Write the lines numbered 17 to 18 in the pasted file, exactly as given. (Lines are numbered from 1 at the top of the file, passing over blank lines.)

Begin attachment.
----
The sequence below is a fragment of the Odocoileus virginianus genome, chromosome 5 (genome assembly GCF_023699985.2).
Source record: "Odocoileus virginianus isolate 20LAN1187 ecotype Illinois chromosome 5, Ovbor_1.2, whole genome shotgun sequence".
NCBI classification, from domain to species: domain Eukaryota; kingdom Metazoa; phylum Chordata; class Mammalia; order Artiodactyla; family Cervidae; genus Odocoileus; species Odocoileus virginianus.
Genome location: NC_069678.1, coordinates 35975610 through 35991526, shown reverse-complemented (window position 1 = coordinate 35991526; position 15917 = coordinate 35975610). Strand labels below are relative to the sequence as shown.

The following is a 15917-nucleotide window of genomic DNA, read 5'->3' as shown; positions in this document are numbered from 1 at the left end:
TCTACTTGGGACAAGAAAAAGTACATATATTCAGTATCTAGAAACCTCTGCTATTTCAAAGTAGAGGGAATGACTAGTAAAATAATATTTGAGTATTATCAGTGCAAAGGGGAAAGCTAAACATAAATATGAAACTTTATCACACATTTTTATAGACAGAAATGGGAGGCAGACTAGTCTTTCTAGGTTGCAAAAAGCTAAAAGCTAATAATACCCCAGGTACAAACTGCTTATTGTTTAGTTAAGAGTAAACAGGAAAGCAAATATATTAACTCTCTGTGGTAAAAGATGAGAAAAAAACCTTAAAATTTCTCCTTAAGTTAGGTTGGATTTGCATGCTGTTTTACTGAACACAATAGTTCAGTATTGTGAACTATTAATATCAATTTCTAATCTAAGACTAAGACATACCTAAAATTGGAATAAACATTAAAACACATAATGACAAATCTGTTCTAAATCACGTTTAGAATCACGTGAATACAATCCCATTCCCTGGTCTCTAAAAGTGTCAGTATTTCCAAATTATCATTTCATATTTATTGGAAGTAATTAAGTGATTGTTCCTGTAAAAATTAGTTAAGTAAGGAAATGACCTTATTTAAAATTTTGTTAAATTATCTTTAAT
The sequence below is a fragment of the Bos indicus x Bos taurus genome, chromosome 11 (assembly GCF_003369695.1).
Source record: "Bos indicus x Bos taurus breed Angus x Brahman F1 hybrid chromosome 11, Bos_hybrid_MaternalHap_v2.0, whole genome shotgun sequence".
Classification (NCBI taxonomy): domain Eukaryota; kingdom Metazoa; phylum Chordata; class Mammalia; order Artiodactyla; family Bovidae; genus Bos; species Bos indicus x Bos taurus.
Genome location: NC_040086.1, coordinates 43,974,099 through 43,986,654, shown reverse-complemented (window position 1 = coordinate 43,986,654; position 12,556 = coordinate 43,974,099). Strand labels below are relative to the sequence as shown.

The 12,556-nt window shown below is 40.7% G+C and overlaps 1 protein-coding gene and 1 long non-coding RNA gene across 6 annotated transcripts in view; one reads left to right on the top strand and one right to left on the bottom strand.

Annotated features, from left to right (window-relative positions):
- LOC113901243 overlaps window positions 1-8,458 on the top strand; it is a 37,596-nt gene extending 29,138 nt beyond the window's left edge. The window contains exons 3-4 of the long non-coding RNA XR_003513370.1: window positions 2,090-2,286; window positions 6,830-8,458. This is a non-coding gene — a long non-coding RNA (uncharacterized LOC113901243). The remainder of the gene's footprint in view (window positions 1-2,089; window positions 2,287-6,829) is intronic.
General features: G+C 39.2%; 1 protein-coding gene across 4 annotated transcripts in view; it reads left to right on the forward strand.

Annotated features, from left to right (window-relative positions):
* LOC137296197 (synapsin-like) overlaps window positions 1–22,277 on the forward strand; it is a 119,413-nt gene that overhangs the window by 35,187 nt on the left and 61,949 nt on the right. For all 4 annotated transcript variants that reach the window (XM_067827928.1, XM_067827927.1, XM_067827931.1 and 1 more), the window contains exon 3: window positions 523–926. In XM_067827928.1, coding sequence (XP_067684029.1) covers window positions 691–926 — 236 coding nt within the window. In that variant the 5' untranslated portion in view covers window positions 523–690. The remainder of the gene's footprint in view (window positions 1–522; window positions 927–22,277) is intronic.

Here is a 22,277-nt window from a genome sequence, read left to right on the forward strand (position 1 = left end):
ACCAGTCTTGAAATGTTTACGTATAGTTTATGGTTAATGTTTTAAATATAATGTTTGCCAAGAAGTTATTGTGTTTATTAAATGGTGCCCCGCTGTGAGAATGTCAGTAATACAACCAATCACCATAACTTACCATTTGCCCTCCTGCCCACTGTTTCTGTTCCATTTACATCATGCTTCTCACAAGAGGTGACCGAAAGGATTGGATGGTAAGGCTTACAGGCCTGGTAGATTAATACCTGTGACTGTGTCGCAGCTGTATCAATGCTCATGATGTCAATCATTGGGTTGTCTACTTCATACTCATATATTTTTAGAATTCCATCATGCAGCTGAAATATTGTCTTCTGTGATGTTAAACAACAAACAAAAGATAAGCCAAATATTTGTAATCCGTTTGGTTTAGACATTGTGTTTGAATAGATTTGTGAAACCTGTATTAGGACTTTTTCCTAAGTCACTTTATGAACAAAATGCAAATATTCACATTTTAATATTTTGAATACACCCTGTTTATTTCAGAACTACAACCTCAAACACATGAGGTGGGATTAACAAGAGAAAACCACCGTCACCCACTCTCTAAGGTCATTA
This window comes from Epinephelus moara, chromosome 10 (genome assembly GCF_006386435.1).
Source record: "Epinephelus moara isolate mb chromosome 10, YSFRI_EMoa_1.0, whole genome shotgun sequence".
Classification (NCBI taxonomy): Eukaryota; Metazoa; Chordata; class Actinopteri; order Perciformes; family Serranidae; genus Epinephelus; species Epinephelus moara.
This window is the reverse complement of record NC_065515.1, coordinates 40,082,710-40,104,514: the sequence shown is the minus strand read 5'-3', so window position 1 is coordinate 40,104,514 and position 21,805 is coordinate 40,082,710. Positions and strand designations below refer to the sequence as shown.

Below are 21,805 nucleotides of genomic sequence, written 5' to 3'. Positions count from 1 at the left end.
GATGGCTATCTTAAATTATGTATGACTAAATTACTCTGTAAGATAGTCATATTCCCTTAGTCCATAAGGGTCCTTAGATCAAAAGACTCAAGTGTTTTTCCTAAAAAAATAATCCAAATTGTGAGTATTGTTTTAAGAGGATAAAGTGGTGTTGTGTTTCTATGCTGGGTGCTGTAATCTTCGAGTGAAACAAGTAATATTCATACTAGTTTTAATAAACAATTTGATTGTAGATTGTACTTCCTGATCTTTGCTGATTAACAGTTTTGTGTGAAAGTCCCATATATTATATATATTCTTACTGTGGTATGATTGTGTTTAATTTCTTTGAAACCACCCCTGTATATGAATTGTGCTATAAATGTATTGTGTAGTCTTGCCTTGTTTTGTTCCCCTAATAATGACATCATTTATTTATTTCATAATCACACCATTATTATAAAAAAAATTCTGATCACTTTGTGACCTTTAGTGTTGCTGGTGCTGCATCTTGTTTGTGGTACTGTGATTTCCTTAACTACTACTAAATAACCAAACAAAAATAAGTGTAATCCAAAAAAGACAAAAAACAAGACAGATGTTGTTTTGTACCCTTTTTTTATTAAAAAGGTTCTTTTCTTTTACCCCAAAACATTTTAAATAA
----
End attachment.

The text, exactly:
Here is a 22,277-nt window from a genome sequence, read left to right on the forward strand (position 1 = left end):
ACCAGTCTTGAAATGTTTACGTATAGTTTATGGTTAATGTTTTAAATATAATGTTTGCCAAGAAGTTATTGTGTTTATTAAATGGTGCCCCGCTGTGAGAATGTCAGTAATACAACCAATCACCATAACTTACCATTTGCCCTCCTGCCCACTGTTTCTGTTCCATTTACATCATGCTTCTCACAAGAGGTGACCGAAAGGATTGGATGGTAAGGCTTACAGGCCTGGTAGATTAATACCTGTGACTGTGTCGCAGCTGTATCAATGCTCATGATGTCAATCATTGGGTTGTCTACTTCATACTCATATATTTTTAGAATTCCATCATGCAGCTGAAATATTGTCTTCTGTGATGTTAAACAACAAACAAAAGATAAGCCAAATATTTGTAATCCGTTTGGTTTAGACATTGTGTTTGAATAGATTTGTGAAACCTGTATTAGGACTTTTTCCTAAGTCACTTTATGAACAAAATGCAAATATTCACATTTTAATATTTTGAATACACCCTGTTTATTTCAGAACTACAACCTCAAACACATGAGGTGGGATTAACAAGAGAAAACCACCGTCACCCACTCTCTAAGGTCATTA